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When governments meddle in the market to protect the consumer, it is the consumer who often suffers in the end. This is precisely what is happening in the energy markets. Last week, at Al Gore's behest, the Clinton administration uncorked the U.S. Strategic Petroleum Reserve in an attempt to bring down oil prices.

It worked. The panic is over and the presidential hopeful warmed the hearts of voters in the chilly Northeast. But the potential for long-term damage is obvious. Artificially low prices can only reduce the incentives to find more oil (or alternatives to oil) and unless more supplies are found, prices will keep rising. A first-year economics student could tell you as much.

A couple of weeks ago, crude oil reached almost $38 (U.S.) a barrel, sending the prices of all petroleum products soaring. Forget gasoline; heating oil, up by about two-thirds since last year, took the biggest jump. Cue Mr. Gore, who found a solution in the form of the 570 millions barrels of oil stored in salt caves along the Gulf coast of Texas. In due order, the Clinton administration announced that 30 million barrels would be released. Since then, oil has declined to about $32, although extra pumping by OPEC can take some of the credit.

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The Strategic Petroleum Reserve is not intended to moderate prices but to guard against oil-embargo-style energy crises. The decision to release the oil, coming six weeks before the election, can only be seen as a cynical vote-getting move because it made no economic sense. Mr. Gore himself said as much in February, when Bill Bradley, his main rival at the time, proposed skimming the reserve to keep heating bills down. Mr. Gore argued that the plan could backfire if the OPEC countries retaliated by reducing their output. He has since changed his mind, even though the fundamentals of the market are pretty much the same.

George W. Bush rightly heaped abuse on Mr. Gore's plan. "[The strategic reserve]should not be used for short-term political gain at the cost of long-term national security," he said.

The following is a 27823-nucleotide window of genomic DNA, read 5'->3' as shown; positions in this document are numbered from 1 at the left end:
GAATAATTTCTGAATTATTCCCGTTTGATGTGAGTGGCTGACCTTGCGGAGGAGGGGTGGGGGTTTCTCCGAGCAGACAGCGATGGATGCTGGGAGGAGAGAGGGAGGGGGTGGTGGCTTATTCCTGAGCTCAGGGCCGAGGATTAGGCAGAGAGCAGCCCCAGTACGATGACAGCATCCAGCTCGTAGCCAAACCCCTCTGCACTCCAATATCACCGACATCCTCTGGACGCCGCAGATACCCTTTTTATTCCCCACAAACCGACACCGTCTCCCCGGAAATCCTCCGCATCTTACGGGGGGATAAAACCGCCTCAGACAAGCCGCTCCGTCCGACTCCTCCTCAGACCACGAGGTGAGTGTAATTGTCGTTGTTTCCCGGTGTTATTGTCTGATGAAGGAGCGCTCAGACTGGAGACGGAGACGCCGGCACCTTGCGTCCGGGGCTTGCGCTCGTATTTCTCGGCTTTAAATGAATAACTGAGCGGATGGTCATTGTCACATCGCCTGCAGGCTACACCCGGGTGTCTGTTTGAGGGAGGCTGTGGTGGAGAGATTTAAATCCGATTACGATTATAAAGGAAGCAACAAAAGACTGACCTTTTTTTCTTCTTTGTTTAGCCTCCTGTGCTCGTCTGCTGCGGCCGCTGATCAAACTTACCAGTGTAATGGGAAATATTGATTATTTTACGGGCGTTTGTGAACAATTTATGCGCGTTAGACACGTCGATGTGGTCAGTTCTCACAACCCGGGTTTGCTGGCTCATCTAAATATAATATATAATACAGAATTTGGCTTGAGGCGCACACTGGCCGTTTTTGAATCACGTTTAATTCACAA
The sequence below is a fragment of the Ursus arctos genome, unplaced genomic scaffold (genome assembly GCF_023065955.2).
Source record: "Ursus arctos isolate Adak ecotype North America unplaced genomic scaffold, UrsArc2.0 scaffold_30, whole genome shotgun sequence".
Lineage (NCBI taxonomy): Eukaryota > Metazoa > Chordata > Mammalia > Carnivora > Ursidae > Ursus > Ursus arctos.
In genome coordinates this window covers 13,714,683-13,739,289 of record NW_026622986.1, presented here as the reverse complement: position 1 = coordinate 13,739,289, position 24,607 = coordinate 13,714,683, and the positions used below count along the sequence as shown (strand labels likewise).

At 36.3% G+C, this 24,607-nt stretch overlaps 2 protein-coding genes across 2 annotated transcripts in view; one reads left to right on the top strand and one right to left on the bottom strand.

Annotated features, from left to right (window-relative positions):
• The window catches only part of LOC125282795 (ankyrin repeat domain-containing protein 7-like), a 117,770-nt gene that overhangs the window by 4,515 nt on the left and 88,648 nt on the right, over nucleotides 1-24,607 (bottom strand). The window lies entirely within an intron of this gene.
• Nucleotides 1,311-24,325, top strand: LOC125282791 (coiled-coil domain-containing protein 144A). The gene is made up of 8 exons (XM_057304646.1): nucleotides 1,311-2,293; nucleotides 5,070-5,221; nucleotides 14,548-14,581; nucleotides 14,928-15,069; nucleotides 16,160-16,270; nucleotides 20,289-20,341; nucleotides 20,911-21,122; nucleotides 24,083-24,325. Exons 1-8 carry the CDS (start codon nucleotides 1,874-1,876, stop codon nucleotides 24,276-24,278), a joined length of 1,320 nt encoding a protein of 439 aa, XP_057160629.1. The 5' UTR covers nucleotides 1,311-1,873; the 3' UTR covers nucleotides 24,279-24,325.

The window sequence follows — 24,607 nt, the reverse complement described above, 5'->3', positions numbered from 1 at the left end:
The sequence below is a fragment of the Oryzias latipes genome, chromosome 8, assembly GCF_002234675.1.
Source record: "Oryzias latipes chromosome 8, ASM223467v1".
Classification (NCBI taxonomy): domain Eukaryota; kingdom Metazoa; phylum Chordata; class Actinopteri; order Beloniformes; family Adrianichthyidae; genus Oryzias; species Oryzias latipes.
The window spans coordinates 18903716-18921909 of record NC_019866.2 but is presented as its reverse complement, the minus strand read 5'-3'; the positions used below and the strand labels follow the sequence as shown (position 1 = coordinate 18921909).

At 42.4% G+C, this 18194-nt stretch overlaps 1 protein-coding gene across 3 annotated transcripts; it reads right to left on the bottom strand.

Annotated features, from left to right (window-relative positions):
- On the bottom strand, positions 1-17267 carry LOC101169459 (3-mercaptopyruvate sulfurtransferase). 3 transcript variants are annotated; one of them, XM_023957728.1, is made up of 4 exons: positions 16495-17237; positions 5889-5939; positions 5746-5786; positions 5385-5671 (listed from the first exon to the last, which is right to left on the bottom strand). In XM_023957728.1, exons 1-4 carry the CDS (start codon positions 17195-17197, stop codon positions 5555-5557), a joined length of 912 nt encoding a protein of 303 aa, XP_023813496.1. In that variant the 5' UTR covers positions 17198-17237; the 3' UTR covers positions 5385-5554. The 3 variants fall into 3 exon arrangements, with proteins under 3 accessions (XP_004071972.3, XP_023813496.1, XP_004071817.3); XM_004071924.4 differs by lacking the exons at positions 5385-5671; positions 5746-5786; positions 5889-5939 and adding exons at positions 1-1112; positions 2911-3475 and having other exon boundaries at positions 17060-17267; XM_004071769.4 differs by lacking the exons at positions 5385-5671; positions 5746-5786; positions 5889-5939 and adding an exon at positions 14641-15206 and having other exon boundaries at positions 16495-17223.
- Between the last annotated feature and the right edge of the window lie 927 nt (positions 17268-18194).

While Mr. Bush's comment could be dismissed as a predictable reaction from a member of a family that made its fortune on oil, he did have a point. When government's fiddle in the energy markets, watch out. Canada is a prime example. Under the Trudeau government's National Energy Program, billions of taxpayers' dollars were squandered under the Petroleum Incentives Program. The notorious PIP grants reimbursed Canadian oil companies for up to 80 per cent of their frontier exploration costs (the Beaufort Sea was the hot area at the time). The effort, of course, was a colossal failure. The grants were paid out when oil prices were in decline, so even if big reserves were found (none was), they would not have been developed. The free money led to a spend-it-while-it-lasts mentality that would have made the Pentagon proud. In 1985, the newly elected Tories killed the PIP program.

Now we come to Al Gore. Dipping into the government's petroleum reserve has helped to lower prices and the mere threat of doing so again would have the same effect. How can this not give the big oil-producing countries less incentive to pump more oil? More importantly, how can artificially low prices induce the oil companies from their 15-year slumber?

The only way that oil prices will level off is if oil reserves, notably reserves outside the OPEC countries, are discovered and developed. The extra supplies will put downward pressure on prices, as they always have. In inflation-adjusted terms, oil prices peaked in 1980 at $80 a barrel and, except for a couple of blips upward a decade or so ago, were in steady decline until the late 1990s. Prices were low because the world was awash in oil.

Canada, to its credit, has not fiddled in the domestic energy market. No government has reduced energy taxes to lower the price of petroleum products at the retail level. (Canada has no stratregic reserves.)

The market is working as it should. Yesterday, for example, Gulf Canada agreed to buy Crestar Energy for about $1.5-billion. Crestar's cash flow from natural gas production will be used to finance Gulf's capital-intensive, long-term projects in the Alberta oil sands, Mackenzie Delta and other areas. Husky Oil recently bought Renaissance Energy for the same reasons. Eventually, the extra production will put energy prices in their place. In the meantime, the high energy prices means they can afford to pay the exploration and development bills.

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Mr. Gore's lunge at the Strategic Petroleum Reserve was nothing but pandering to voters in a tight election race. If he really wanted to help consumers, he would have left the market alone. Readers can send e-mail to ereguly@globeandmail.ca

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